The city of Dubuque will assist 10 lower-income residents to install home solar energy systems. (Photo by PublicDomainPictures.net via Pixabay)
A few Dubuque residents could get help to install solar panels on their homes through a city-funded pilot program approved this week.
The program, Renew DBQ, comes a few months after Iowa lawmakers ended solar tax credits in the state. The Dubuque City Council on Tuesday unanimously approved contributions of $3,285 for each participant. The pilot program is expected to select 10 residents this year.
One of the project’s main goals is to reduce the burden of energy costs on low- to moderate-income households in Dubuque, the city’s Sustainability Coordinator Gina Bell said while presenting at a city council meeting.
“This project aligns with several of the plans, the city’s imagined comprehensive plan, our equitable poverty prevention plan, as well as the Climate Action Plan,” she said. “It offers public health benefits, while also helping to alleviate energy cost burden. It will spark economic development and meet our greenhouse gas goal.”
She said the program would help participants align the percentage of their monthly income going to energy costs with that of higher-income households.
“Iowa’s low- to moderate-income residents pay approximately 8 to 10% of their income on energy costs,” she said. “Paying 6% of your income on energy costs is considered a high burden … Hopefully (participating in the program) will get the burden down to what a more affluent household will be paying in terms of their monthly income.”
With only 10 spots available to enlist in the program, Bell said she’s already received calls from Dubuque citizens who are interested in being part of the inaugural group. The city has yet to determine how participants will be selected outside of ensuring their homes are equipped to utilize solar technology.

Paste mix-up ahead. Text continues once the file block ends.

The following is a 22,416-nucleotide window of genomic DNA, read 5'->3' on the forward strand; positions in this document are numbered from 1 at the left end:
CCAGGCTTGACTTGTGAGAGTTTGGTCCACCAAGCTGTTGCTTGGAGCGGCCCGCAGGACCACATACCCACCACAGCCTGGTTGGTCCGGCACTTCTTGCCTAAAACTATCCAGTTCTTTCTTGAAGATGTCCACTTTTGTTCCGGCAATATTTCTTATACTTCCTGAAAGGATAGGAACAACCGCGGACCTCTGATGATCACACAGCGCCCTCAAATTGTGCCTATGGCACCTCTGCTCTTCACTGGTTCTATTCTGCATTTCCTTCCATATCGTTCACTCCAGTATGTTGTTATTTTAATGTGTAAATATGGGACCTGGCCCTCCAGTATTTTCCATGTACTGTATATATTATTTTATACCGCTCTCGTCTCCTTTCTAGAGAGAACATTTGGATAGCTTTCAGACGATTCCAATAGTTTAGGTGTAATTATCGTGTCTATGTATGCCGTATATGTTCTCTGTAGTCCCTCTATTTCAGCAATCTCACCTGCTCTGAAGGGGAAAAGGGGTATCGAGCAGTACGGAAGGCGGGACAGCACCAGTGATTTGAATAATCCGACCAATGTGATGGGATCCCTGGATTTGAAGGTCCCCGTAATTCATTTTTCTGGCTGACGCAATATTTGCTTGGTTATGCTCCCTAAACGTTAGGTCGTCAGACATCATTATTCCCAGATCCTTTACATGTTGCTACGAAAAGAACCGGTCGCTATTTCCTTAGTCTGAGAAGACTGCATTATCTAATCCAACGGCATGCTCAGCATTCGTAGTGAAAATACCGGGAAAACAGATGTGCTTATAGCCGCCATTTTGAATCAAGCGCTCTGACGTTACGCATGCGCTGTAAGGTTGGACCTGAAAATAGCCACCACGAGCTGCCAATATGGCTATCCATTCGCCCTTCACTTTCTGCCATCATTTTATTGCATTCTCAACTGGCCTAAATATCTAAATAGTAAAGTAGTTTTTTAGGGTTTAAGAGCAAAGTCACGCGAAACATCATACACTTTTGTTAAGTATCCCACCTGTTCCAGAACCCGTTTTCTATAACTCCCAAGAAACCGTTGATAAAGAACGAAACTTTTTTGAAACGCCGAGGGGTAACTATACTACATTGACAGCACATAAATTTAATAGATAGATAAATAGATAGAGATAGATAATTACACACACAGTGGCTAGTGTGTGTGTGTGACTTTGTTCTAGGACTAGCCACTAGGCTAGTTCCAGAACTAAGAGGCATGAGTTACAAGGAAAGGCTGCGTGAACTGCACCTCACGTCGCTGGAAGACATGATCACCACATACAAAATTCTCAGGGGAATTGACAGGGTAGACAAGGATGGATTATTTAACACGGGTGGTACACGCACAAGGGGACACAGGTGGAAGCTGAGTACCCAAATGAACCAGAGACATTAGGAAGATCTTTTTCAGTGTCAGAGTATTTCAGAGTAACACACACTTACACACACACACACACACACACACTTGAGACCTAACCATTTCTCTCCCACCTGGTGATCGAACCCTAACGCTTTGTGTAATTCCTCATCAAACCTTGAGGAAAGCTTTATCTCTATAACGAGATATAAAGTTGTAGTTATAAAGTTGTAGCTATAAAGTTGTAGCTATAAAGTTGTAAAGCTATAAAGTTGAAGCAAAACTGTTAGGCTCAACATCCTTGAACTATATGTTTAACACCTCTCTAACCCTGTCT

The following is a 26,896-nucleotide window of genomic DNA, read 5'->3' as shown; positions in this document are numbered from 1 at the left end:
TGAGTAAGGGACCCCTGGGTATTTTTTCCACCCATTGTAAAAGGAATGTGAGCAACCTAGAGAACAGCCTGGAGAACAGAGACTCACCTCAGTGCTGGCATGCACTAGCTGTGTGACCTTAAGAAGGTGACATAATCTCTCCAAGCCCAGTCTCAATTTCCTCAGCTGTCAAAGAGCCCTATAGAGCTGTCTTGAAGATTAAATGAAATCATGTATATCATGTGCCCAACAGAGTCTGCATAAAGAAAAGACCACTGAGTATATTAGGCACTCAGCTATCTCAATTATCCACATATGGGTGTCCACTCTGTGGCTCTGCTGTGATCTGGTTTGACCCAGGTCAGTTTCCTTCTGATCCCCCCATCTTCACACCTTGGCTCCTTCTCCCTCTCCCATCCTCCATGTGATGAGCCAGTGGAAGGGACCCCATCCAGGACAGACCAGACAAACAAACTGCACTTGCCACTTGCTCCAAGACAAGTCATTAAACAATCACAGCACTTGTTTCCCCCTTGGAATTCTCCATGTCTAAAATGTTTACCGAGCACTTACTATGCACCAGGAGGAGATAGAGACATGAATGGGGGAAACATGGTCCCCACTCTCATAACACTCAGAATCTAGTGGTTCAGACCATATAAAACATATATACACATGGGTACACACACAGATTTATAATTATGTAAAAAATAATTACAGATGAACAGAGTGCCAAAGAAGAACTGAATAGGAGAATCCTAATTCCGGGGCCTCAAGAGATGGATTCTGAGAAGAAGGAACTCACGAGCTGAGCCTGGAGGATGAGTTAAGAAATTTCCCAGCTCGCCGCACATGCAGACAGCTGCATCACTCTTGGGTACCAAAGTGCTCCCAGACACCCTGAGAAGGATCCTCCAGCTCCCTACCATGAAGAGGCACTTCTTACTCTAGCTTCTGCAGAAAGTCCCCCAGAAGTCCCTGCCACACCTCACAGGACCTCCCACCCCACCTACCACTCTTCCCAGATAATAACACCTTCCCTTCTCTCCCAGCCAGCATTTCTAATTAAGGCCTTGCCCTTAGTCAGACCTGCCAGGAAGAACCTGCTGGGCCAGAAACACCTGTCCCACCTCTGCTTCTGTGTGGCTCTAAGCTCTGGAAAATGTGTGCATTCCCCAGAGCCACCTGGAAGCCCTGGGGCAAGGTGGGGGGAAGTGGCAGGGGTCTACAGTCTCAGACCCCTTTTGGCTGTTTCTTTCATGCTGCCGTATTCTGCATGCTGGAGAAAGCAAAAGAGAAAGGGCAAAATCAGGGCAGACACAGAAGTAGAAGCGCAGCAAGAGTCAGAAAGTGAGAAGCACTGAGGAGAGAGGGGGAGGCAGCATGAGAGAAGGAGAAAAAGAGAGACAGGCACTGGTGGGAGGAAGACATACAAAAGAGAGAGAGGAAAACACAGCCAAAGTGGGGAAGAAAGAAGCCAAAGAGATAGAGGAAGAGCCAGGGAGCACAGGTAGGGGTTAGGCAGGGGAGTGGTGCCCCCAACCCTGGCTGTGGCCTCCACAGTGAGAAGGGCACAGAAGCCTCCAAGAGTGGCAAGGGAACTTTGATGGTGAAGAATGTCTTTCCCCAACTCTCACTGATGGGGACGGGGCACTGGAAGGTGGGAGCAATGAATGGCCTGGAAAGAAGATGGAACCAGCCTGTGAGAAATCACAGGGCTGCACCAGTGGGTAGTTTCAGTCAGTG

Missing state partnership
The state of Iowa offered $36.6 million in solar incentives between 2012 and 2020, according to the Iowa Solar Energy Trade Association. The decision to not renew these credits during the 2021 legislative session led to hundreds of Iowa households losing more than $3,000.
Council member Brad M. Cavanagh criticized the lack of state participation for programs like Renew DBQ.
“The state of Iowa had solar tax credits, and then very shortly thereafter, took those away,” he said. “And that is concerning to me because I wonder if we’re going to get any help where we really need it on something like this because, I think to make something like this work really well for our community, we need our state’s help.”
Bell said she hopes the state will come back with additional solar tax credits in the future to assist with investment in programs like this one. However, the federal government may be another way to secure additional funding for the pilot program, she said.
“I think there was bipartisan support (for solar tax credits), but they just ran out of time,” she said. “So, my hope is that we will see something from Iowa. At the federal level, I think there’s a lot of hope. The current administration has said that climate and equity are their priorities and this is a perfect project to exemplify what we can do.”
Regardless of state funding or tax credits, Bell said she has wanted to turn this project into a reality for years and will see the Renew DBQ project through.
“I am very committed to this project,” she said. “… I really want to see if it works, so I’m not going to let it go by the wayside if we have the city funding to get it off the ground.”
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